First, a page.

Sen. Chuck Schumer called Russian President Vladimir Putin a "school yard bully," on CBS's Face the Nation. "The relationship between the United States and Russia is more poisonous than any time since the Cold War because of all of this," Schumer said. The "all of this" Schumer was referring to is the ongoing brouhaha over the legal status of NSA leaker Edward Snowden. The former contractor was granted a temporary asylum in Russia this week. "Putin’s behaving like a school yard bully," Schumer said. "Unless you stand up to that bully, they ask for more and more and more. Always going out of his way, Mr. Putin is, to poke us in the eye with Iran and Syria, now with Snowden." Schumer had a drastic idea for how the President could respond to his Russian counterpart's latest defiance. "I would urge the president not to go to the bilateral meeting next month," he said. That would give Putin the kind of respect he doesn’t deserve."
Rep. Eric Cantor would not commit to holding a vote on the Senate's bipartisan immigration bill that would provide a path to citizenship for 11 million undocumented immigrants when the House reconvenes in the fall during his appearance on Fox News Sunday. Host Chris Wallace tried to make it easy for Cantor: "A simple yes or no, are you committed to a vote this year on a path to legalization?" But the House Majority Leader would only say that Congress will vote on bills without specifying which ones. "We will have a vote on a series of bills at some point," Cantor said. "And it will deal with a variety of issues. Border security is a really important issue because it goes to that trust factor, as well." In effect, his reply boiled down to a half-hearted promise that Congress would legislate on something, he's just not sure what. Cantor said the Senate's bill was unsatisfactory because "there's a lot of doubt being cast on whether the folks who voted for that know even what, in the end, was voted on, because of the scramble to get the votes in the -- in the last piece of that legislative activity," he said. But Cantor also promised that the House will take up immigration at some point, and they'll do it better than the Senate, too. "We're going to do it a lot more deliberative and smart in the House," he said.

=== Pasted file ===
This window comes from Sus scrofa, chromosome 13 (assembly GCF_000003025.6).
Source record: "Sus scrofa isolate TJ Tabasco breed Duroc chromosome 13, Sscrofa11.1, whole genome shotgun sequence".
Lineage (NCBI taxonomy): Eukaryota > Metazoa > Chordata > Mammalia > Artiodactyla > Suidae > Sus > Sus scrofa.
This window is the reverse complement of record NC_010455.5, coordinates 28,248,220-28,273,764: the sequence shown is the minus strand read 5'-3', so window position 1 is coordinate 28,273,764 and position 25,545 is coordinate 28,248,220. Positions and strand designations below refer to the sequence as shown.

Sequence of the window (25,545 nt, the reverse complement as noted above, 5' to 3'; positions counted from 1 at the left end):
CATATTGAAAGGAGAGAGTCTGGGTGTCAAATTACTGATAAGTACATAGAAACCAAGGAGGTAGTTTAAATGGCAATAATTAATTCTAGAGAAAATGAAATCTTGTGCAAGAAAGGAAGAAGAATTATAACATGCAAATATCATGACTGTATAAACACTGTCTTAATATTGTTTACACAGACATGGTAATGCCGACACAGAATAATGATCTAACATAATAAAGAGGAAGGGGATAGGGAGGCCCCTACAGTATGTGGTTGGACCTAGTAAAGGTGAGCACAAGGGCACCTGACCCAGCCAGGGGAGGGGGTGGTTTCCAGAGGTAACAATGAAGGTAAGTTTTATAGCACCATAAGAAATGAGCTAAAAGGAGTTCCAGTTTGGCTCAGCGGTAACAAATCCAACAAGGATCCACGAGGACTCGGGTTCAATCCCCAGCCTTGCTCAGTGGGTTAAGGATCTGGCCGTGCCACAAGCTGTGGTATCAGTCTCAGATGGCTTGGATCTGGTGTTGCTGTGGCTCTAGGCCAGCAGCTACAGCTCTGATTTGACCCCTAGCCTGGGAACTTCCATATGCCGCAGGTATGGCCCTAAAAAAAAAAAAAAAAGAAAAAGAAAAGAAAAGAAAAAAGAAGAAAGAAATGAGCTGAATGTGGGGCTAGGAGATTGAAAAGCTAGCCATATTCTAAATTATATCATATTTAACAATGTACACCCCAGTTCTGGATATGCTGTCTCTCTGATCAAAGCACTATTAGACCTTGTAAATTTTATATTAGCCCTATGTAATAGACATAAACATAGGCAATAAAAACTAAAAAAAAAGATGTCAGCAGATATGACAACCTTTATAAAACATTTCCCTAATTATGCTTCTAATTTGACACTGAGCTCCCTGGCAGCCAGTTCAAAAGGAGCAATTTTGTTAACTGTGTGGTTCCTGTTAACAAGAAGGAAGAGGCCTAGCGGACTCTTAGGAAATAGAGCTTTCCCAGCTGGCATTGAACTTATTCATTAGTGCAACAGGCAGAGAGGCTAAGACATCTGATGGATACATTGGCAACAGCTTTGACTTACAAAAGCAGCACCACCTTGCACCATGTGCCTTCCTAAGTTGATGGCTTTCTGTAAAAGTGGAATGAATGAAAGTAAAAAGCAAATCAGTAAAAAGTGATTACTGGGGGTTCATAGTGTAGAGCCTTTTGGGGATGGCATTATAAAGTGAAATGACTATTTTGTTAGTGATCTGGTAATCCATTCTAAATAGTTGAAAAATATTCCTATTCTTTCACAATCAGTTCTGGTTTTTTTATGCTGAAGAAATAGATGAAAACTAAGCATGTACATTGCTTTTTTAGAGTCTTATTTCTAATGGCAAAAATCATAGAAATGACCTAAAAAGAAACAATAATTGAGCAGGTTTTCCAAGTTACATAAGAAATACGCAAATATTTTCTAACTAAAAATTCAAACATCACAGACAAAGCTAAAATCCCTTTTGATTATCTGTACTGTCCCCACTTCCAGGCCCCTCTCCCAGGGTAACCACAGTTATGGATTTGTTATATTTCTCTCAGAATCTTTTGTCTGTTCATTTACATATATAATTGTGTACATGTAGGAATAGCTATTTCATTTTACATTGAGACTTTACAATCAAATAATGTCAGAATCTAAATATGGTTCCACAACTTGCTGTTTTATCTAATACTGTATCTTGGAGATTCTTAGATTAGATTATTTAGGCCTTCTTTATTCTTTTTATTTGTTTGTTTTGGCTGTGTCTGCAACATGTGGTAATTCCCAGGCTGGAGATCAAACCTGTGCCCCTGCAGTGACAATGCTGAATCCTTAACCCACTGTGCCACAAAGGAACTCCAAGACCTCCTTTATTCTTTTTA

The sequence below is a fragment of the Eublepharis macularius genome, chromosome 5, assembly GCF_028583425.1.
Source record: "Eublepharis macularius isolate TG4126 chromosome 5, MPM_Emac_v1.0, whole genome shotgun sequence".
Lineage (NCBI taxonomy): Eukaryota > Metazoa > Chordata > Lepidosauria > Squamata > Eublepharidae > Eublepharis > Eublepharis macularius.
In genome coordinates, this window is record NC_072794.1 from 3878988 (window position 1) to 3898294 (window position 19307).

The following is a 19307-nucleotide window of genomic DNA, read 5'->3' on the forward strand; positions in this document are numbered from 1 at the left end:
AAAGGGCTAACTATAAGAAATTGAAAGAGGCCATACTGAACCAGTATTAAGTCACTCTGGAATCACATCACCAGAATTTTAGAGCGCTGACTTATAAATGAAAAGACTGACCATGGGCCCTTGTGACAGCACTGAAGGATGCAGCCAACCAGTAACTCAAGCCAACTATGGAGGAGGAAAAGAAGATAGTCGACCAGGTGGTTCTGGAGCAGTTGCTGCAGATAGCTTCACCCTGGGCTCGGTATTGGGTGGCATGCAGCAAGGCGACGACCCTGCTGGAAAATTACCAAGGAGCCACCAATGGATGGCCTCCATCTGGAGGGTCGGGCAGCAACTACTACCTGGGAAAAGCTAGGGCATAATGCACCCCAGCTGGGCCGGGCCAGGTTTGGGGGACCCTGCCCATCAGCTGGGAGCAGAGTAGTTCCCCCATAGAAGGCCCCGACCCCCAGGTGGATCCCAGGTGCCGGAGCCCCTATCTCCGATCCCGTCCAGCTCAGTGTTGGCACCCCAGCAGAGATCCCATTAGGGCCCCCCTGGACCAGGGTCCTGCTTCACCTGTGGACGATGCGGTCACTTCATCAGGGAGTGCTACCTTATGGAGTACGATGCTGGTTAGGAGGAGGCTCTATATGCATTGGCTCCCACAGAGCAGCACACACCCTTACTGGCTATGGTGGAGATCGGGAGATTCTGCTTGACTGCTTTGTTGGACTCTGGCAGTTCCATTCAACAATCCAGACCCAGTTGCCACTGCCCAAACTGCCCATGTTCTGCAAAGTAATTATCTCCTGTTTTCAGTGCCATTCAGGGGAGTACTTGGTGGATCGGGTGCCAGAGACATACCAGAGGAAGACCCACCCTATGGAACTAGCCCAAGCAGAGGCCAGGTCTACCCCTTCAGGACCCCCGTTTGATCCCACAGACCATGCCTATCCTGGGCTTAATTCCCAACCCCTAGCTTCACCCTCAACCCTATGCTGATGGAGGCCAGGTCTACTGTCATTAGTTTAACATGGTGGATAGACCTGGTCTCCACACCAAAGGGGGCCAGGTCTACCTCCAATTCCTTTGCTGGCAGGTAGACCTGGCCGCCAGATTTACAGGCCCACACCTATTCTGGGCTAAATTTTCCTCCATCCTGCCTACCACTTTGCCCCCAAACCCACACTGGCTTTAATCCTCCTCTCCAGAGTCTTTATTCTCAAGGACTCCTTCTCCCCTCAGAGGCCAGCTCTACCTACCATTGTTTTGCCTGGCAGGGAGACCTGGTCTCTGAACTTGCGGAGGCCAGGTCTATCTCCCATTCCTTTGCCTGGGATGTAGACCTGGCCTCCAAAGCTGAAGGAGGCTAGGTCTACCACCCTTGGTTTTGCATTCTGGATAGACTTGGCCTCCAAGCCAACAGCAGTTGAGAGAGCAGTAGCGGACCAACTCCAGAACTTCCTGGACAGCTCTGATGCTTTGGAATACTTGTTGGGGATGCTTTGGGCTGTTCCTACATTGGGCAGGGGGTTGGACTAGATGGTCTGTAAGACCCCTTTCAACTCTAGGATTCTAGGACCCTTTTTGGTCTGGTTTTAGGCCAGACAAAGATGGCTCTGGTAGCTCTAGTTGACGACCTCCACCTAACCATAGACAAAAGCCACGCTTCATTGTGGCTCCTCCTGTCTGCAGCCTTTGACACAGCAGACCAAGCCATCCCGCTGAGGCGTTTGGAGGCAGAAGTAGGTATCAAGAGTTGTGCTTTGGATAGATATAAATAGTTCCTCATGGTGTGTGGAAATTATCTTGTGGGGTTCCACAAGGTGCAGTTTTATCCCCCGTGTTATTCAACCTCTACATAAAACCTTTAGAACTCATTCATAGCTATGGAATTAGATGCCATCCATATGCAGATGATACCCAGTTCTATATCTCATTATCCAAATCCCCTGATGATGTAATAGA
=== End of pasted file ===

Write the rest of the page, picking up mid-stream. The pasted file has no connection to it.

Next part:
Oh, and former Pennsylvania Sen. Rick Santorum left the door wide open for a potential 2016 Presidential run during a roundtable conversation on NBC's Meet the Press. Santorum is traveling to Iowa this week, a move that often signals a politician is mulling a bid for the White House. "I’m open to looking at a presidential race in 2016," Santorum said when asked about his aspirations. "But we got a little ways [to go]. We got elections in 2014." So he's receptive to the idea of thinking about running for the Republican nomination. But not until after the mid-terms. His presidential comments come about 11 minutes into this video:
This article is from the archive of our partner The Wire.